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Restaurant business slowing down after last week’s attack

in Afghan Business

Restaurant business slowing down after last week’s attack

kabul restaurantAttack on the Lebanese restaurant, La Taverna,  last week has prompted security protocols among the international community serving in Kabul city.

A number of organizations have stopped allowing their employees going to restaurants.

Last week, a suicide attack by Taliban insurgents at a popular Lebanese restaurant killed 21 people, including 13 foreigners, among them the IMF’s chief representative in Afghanistan and three United Nations workers. It was the deadliest attack on foreign civilians since Afghanistan’s civil war began in 2001.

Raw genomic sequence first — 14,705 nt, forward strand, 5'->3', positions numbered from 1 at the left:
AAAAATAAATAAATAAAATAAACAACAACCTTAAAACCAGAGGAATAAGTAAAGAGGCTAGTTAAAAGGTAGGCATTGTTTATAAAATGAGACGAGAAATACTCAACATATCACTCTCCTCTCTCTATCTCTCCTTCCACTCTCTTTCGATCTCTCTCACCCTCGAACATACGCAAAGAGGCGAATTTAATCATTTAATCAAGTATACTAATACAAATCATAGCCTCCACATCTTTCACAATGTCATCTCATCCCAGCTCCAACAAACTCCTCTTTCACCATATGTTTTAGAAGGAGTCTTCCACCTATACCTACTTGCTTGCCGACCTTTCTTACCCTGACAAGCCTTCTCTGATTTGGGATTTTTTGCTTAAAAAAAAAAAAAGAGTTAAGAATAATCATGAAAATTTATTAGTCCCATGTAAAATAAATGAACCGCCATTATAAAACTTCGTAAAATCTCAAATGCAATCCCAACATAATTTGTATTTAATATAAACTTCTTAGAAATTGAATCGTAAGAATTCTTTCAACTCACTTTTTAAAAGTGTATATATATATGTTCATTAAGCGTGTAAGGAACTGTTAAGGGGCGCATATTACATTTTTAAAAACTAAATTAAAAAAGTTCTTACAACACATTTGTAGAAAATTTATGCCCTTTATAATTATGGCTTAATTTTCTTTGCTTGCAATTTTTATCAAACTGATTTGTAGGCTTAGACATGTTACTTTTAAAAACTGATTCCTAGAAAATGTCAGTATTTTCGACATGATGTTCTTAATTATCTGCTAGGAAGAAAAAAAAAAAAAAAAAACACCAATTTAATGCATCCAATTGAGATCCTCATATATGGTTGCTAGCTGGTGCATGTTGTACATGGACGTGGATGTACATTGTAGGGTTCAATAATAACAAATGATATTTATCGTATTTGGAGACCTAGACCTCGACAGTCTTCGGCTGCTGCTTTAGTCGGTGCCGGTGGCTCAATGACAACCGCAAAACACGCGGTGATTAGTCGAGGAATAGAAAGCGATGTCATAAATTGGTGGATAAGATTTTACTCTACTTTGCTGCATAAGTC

According to reports, a number of restaurant owners in Kabul are seeing a drastic decline in their number of customers as a result of increased doubts and uncertainty regarding the safety of foreigners.

“95 percent of our business is affected and after the attack on the Lebanese restaurant, only have one or two guests every night,” Tolo News quotes Muhammad Aazam Popal, Sufi restaurant owner.

Some owners no longer see a future in and are ready to shut down their business.

A visit to a restaurant has been one of the few attractions of living in the war-ravaged nation for foreigners.

Uncertainty about the security of international organizations had already plagued the country as concern mounted that with the withdrawal of foreign forces in 2014, the security situation would deteriorate.

With the Bilateral Security Agreement swinging in the wind, business confidence in various sectors of the economy is expected to dwindle.



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